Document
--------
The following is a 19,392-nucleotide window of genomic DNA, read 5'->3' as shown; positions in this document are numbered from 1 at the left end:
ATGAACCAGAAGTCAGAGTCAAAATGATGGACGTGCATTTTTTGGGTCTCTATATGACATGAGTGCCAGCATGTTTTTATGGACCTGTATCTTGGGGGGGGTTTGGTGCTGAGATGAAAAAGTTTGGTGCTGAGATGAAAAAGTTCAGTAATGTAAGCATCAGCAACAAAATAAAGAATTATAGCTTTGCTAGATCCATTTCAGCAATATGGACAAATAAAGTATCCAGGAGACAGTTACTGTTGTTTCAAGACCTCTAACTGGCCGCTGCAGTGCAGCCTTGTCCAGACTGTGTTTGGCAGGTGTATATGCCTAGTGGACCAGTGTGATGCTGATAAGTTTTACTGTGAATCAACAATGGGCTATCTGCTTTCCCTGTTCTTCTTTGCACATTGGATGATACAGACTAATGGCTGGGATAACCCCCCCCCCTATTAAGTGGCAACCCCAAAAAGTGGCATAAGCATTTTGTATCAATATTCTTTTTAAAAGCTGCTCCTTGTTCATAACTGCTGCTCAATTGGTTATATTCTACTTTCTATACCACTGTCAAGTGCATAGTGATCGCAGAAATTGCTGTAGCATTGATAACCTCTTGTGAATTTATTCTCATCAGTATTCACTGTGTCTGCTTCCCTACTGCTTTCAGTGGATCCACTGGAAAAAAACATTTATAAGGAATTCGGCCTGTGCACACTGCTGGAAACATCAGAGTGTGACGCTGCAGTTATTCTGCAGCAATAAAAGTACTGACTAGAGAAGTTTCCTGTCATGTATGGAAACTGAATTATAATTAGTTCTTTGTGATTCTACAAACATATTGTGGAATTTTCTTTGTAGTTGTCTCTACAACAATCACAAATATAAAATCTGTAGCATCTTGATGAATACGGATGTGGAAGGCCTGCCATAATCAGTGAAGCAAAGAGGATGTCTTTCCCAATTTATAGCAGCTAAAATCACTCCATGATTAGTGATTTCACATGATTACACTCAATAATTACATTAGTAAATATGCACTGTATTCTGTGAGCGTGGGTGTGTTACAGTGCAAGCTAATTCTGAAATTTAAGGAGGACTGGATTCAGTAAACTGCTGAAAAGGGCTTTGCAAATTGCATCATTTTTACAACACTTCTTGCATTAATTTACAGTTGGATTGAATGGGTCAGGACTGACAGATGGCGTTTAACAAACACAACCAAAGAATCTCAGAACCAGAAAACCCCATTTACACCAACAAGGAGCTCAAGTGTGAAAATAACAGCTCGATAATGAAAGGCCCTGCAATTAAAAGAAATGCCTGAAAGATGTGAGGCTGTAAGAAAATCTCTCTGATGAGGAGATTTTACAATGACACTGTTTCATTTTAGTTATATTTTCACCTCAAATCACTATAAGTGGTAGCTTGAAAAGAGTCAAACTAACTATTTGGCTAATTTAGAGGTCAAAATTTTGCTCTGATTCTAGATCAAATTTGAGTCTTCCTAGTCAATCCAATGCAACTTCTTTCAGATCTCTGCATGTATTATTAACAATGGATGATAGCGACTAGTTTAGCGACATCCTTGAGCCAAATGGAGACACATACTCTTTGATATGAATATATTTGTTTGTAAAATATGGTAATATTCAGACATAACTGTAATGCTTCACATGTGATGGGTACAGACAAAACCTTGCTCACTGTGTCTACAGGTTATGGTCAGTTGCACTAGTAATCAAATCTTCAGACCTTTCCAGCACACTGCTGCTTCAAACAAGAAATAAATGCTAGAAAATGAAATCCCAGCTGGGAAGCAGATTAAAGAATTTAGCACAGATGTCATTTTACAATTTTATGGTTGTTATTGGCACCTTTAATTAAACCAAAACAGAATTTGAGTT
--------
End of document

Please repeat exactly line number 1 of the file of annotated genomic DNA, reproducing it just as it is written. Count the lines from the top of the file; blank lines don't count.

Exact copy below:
The following is a 19,392-nucleotide window of genomic DNA, read 5'->3' as shown; positions in this document are numbered from 1 at the left end: